Redeeming Culture: American Religion in an Age of Science. James Gilbert. viii + 407 pp. University of Chicago Press, 1997. $28.95.
More than 80 years ago, Bryn Mawr psychologist James Leuba surveyed American scientists and found that about 42 percent believed in a God who answers prayer, whereas the same percentage did not; another 17 percent defined themselves as agnostics. Leuba predicted that unbelief would increase in all corners of American society as education became more widely available. Yet when his survey was repeated recently by Edward Larson and Larry Witham and reported in Nature, the results were nearly the same. Further, as other studies have shown, religion in America today seems surprisingly robust even after a century of scientific advances, a phenomenon that has many historians and social scientists searching for explanations.
James Gilbert is one such historian. In Redeeming Culture, he tries to explain the almost astonishing variety of creative, apparently satisfying ways religious beliefs have integrated with scientific ideas. This has been possible, he tells us, because "neither science nor religion has had a stable and permanent definition in American culture. They continually shift in meaning and in their relation to each other."
Gilbert starts with William Jennings Bryan, who representated an older way of understanding scientific knowledge that eschewed speculative hypotheses (such as evolution) and that saw science and religion as ways of glorifying God. Bryan's "greatest mistake" was to assume that scientists still held this view by the 1920s. Because it was still part of the popular conception of science, however, his actions leading up the Scopes trial "revealed a fault line between popular and professional science."
Gilbert explores movements along this fault during and since World War II, which he sees as a crucial event because the atomic bomb and the abuses of science in Germany and the Soviet Union greatly increased the public visibility of science and forced scientists to negotiate their political image. He also illustrates in detail ways that science has been popularized in America, reflecting the religious diversity of the citizenry. Some of the most interesting episodes include Rabbi Louis Finkelstein's eclectic Conference on Science, Philosophy, and Religion in Their Relation to the Democratic Way of Life, with which astronomer Harlow Shapley was heavily involved; the technically superb film series, Sermons from Science, produced by an arm of the Moody Bible Institute and widely used by the armed forces; the early history of the American Scientific Affiliation, an organization devoted to reconciling science with evangelical theology that has become a major player in contemporary discussions of religion and science; and four television programs produced for Bell Laboratories by Hollywood legend Frank Capra, a devout Catholic.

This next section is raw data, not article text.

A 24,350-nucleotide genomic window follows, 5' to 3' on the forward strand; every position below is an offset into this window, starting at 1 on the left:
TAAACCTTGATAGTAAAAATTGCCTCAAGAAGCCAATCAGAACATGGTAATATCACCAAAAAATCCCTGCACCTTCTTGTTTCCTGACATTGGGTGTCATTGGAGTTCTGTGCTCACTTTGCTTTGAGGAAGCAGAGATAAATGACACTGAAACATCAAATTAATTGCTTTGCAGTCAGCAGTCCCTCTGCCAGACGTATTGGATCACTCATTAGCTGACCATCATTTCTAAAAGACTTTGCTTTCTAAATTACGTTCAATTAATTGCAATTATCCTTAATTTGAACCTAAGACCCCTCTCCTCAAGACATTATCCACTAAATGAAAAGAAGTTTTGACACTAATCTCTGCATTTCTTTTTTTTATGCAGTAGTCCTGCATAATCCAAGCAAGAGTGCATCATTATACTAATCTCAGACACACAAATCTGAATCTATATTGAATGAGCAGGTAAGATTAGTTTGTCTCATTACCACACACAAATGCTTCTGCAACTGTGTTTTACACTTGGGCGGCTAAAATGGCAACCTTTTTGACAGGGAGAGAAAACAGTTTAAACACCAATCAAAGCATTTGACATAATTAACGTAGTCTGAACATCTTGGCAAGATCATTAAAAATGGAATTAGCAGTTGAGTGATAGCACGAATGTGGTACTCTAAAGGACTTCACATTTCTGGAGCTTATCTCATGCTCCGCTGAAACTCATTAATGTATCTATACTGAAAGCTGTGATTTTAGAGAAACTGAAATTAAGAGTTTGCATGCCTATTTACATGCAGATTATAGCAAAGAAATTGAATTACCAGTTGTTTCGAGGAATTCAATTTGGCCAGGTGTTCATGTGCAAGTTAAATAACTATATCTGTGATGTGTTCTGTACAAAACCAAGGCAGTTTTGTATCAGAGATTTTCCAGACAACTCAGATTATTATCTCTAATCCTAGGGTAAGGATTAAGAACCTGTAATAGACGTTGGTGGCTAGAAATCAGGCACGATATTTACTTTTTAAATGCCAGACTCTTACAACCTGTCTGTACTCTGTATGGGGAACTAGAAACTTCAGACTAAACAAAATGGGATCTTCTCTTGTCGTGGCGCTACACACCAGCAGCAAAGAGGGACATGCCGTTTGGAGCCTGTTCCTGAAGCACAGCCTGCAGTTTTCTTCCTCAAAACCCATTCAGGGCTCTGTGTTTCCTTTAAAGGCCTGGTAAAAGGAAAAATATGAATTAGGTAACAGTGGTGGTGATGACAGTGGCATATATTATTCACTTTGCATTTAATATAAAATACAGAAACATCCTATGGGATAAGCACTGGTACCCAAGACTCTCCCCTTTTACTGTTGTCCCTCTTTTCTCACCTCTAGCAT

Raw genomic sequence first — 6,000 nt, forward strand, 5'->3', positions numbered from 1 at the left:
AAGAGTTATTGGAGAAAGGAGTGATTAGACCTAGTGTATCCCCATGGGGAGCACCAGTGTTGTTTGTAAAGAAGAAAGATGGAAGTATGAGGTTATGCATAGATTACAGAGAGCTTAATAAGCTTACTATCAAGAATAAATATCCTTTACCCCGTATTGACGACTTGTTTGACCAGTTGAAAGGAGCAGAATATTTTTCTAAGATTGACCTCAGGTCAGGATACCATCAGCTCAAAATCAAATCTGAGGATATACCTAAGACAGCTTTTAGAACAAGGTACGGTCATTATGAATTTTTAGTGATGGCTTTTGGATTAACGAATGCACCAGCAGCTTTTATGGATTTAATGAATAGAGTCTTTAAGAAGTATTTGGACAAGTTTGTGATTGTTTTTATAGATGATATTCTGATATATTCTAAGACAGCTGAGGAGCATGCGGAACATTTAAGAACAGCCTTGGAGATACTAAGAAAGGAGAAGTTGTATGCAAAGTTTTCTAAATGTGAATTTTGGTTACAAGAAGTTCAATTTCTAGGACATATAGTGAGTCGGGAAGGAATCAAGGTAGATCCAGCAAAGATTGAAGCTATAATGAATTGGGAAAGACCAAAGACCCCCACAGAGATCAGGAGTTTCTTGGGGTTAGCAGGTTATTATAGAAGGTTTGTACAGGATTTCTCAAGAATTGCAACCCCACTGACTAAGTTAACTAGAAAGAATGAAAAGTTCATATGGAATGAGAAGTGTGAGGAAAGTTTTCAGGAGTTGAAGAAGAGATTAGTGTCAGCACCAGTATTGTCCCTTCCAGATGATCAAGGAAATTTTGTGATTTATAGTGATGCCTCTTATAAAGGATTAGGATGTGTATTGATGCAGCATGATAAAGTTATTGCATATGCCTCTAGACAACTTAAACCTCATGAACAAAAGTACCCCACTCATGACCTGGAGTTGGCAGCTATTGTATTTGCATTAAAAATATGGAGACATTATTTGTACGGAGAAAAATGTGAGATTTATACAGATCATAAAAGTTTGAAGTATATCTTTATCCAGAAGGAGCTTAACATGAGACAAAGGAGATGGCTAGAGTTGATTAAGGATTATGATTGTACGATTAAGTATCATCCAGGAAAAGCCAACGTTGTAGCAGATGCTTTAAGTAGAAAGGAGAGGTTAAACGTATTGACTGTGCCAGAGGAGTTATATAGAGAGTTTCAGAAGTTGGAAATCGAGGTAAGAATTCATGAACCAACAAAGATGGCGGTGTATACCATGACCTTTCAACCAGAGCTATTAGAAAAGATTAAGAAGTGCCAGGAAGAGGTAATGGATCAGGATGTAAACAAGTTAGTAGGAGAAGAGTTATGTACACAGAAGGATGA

Providing recent examples of the interaction between religion and science, Gilbert compares the Society for the Scientific Study of Religion (founded 1949) with the Religious Research Association (1951), organizations with substantially overlapping membership but quite different agendas, the former oriented toward academic sociology and the latter toward serving churches. An influential member of both, Ralph Wendell Burhoe, joined with Shapley in 1954 to found the Institute on Religion in an Age of Science (publisher of the journal Zygon). As Gilbert shows, IRAS's efforts to create a pantheistic religion based on modern cosmology and evolution "lacked the immediacy and spiritualism of contemporary American religious culture."
In the end, Gilbert argues that "religion and science probably cannot be reconciled, if only because we do not really desire any such closure." The range of interpretations of religion and science by practitioners from both communities makes it difficult to disagree with his final statement, "that one of the most creative impulses of American culture is the continuing presence of religion at the heart of scientific civilization."—Edward B. Davis, History of Science, Messiah College